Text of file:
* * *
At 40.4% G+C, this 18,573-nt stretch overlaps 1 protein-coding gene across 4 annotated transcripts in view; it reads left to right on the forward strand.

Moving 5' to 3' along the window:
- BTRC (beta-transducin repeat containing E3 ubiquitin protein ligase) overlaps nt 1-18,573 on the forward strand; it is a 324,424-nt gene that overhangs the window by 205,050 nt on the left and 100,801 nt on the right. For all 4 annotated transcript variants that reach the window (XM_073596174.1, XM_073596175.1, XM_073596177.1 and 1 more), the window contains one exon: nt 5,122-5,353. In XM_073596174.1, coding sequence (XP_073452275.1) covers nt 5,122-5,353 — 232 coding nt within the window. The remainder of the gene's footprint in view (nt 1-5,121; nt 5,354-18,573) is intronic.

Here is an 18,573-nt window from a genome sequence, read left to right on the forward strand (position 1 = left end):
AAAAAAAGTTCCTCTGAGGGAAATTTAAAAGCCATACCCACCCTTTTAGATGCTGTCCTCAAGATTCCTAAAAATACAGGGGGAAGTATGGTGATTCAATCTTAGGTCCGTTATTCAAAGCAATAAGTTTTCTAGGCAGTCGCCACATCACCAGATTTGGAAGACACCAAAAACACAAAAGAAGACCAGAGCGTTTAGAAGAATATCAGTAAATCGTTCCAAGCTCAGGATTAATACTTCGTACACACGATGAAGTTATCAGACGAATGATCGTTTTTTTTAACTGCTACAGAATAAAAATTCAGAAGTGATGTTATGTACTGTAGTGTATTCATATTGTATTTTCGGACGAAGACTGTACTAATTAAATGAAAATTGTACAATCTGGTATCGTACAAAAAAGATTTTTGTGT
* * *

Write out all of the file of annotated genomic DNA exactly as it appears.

At 40.4% G+C, this 18,573-nt stretch overlaps 1 protein-coding gene across 4 annotated transcripts in view; it reads left to right on the forward strand.

Moving 5' to 3' along the window:
- BTRC (beta-transducin repeat containing E3 ubiquitin protein ligase) overlaps nt 1-18,573 on the forward strand; it is a 324,424-nt gene that overhangs the window by 205,050 nt on the left and 100,801 nt on the right. For all 4 annotated transcript variants that reach the window (XM_073596174.1, XM_073596175.1, XM_073596177.1 and 1 more), the window contains one exon: nt 5,122-5,353. In XM_073596174.1, coding sequence (XP_073452275.1) covers nt 5,122-5,353 — 232 coding nt within the window. The remainder of the gene's footprint in view (nt 1-5,121; nt 5,354-18,573) is intronic.

Here is an 18,573-nt window from a genome sequence, read left to right on the forward strand (position 1 = left end):
AAAAAAAGTTCCTCTGAGGGAAATTTAAAAGCCATACCCACCCTTTTAGATGCTGTCCTCAAGATTCCTAAAAATACAGGGGGAAGTATGGTGATTCAATCTTAGGTCCGTTATTCAAAGCAATAAGTTTTCTAGGCAGTCGCCACATCACCAGATTTGGAAGACACCAAAAACACAAAAGAAGACCAGAGCGTTTAGAAGAATATCAGTAAATCGTTCCAAGCTCAGGATTAATACTTCGTACACACGATGAAGTTATCAGACGAATGATCGTTTTTTTTAACTGCTACAGAATAAAAATTCAGAAGTGATGTTATGTACTGTAGTGTATTCATATTGTATTTTCGGACGAAGACTGTACTAATTAAATGAAAATTGTACAATCTGGTATCGTACAAAAAAGATTTTTGTGT